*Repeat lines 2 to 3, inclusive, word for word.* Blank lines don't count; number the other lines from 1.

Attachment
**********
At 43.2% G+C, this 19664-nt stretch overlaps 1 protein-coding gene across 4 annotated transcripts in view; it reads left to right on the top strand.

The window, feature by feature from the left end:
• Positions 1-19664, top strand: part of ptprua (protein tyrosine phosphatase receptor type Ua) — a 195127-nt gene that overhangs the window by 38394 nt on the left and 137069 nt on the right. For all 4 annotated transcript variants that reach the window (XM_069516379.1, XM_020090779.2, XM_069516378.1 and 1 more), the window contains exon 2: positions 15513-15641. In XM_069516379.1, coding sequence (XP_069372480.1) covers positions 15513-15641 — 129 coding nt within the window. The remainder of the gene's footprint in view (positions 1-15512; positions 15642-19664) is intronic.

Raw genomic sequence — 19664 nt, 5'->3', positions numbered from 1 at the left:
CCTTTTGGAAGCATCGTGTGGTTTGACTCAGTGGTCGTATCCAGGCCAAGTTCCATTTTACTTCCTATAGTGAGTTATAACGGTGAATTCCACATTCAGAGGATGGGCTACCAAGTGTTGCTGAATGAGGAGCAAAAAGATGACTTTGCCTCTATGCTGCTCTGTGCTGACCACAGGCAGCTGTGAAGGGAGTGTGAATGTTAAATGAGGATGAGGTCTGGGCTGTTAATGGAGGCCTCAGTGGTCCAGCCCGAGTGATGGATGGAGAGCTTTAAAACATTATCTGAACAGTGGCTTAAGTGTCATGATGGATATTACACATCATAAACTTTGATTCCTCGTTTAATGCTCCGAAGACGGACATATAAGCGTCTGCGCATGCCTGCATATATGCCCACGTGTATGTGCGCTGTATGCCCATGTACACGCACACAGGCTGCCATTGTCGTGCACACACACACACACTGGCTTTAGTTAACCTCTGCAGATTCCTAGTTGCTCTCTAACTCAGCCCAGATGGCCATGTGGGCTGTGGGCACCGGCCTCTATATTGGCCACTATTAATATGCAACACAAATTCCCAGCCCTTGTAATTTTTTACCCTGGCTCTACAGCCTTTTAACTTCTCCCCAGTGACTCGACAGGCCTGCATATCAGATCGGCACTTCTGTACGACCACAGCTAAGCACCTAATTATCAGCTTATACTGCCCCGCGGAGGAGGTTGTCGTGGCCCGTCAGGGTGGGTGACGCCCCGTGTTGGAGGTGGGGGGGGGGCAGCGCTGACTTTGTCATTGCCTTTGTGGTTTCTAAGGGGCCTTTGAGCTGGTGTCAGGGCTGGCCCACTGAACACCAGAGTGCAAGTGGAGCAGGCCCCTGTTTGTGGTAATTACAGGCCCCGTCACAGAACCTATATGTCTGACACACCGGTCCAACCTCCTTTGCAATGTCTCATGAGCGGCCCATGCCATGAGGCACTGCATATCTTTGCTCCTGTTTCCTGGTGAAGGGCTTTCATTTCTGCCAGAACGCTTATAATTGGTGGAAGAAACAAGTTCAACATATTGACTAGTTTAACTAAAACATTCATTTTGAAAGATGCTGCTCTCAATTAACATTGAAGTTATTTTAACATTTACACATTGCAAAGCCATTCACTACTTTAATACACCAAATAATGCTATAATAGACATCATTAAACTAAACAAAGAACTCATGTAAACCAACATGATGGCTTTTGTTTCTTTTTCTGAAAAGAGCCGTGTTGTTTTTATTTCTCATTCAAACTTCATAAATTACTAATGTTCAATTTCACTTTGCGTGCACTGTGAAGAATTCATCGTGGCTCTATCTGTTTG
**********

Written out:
The window, feature by feature from the left end:
• Positions 1-19664, top strand: part of ptprua (protein tyrosine phosphatase receptor type Ua) — a 195127-nt gene that overhangs the window by 38394 nt on the left and 137069 nt on the right. For all 4 annotated transcript variants that reach the window (XM_069516379.1, XM_020090779.2, XM_069516378.1 and 1 more), the window contains exon 2: positions 15513-15641. In XM_069516379.1, coding sequence (XP_069372480.1) covers positions 15513-15641 — 129 coding nt within the window. The remainder of the gene's footprint in view (positions 1-15512; positions 15642-19664) is intronic.